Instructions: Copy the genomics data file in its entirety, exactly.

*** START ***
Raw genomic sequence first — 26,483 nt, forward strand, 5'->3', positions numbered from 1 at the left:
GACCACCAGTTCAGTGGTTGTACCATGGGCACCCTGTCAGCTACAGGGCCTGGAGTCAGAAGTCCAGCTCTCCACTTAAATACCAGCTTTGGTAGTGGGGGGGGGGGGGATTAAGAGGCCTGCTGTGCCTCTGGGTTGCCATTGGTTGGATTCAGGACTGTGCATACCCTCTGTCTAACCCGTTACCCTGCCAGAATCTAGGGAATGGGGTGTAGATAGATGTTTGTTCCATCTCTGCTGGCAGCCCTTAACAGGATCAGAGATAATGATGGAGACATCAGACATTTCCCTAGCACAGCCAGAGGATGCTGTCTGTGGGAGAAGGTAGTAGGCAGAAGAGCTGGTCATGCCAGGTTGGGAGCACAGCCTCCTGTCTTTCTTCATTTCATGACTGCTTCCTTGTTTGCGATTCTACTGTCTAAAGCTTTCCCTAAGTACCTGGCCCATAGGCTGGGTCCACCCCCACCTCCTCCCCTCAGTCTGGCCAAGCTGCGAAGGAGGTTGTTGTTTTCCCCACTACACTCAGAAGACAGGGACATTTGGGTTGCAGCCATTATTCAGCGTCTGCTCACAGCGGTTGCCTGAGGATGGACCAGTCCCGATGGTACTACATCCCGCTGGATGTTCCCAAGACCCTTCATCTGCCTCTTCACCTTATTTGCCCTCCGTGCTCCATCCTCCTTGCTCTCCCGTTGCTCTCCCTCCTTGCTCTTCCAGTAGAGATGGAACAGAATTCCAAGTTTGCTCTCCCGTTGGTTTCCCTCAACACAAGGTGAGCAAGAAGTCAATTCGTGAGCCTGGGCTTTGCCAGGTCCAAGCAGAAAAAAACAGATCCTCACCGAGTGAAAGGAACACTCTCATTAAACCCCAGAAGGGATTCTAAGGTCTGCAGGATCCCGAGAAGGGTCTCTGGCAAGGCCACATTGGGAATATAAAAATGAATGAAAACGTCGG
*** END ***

Raw genomic sequence first — 26,483 nt, forward strand, 5'->3', positions numbered from 1 at the left:
GACCACCAGTTCAGTGGTTGTACCATGGGCACCCTGTCAGCTACAGGGCCTGGAGTCAGAAGTCCAGCTCTCCACTTAAATACCAGCTTTGGTAGTGGGGGGGGGGGGGATTAAGAGGCCTGCTGTGCCTCTGGGTTGCCATTGGTTGGATTCAGGACTGTGCATACCCTCTGTCTAACCCGTTACCCTGCCAGAATCTAGGGAATGGGGTGTAGATAGATGTTTGTTCCATCTCTGCTGGCAGCCCTTAACAGGATCAGAGATAATGATGGAGACATCAGACATTTCCCTAGCACAGCCAGAGGATGCTGTCTGTGGGAGAAGGTAGTAGGCAGAAGAGCTGGTCATGCCAGGTTGGGAGCACAGCCTCCTGTCTTTCTTCATTTCATGACTGCTTCCTTGTTTGCGATTCTACTGTCTAAAGCTTTCCCTAAGTACCTGGCCCATAGGCTGGGTCCACCCCCACCTCCTCCCCTCAGTCTGGCCAAGCTGCGAAGGAGGTTGTTGTTTTCCCCACTACACTCAGAAGACAGGGACATTTGGGTTGCAGCCATTATTCAGCGTCTGCTCACAGCGGTTGCCTGAGGATGGACCAGTCCCGATGGTACTACATCCCGCTGGATGTTCCCAAGACCCTTCATCTGCCTCTTCACCTTATTTGCCCTCCGTGCTCCATCCTCCTTGCTCTCCCGTTGCTCTCCCTCCTTGCTCTTCCAGTAGAGATGGAACAGAATTCCAAGTTTGCTCTCCCGTTGGTTTCCCTCAACACAAGGTGAGCAAGAAGTCAATTCGTGAGCCTGGGCTTTGCCAGGTCCAAGCAGAAAAAAACAGATCCTCACCGAGTGAAAGGAACACTCTCATTAAACCCCAGAAGGGATTCTAAGGTCTGCAGGATCCCGAGAAGGGTCTCTGGCAAGGCCACATTGGGAATATAAAAATGAATGAAAACGTCGG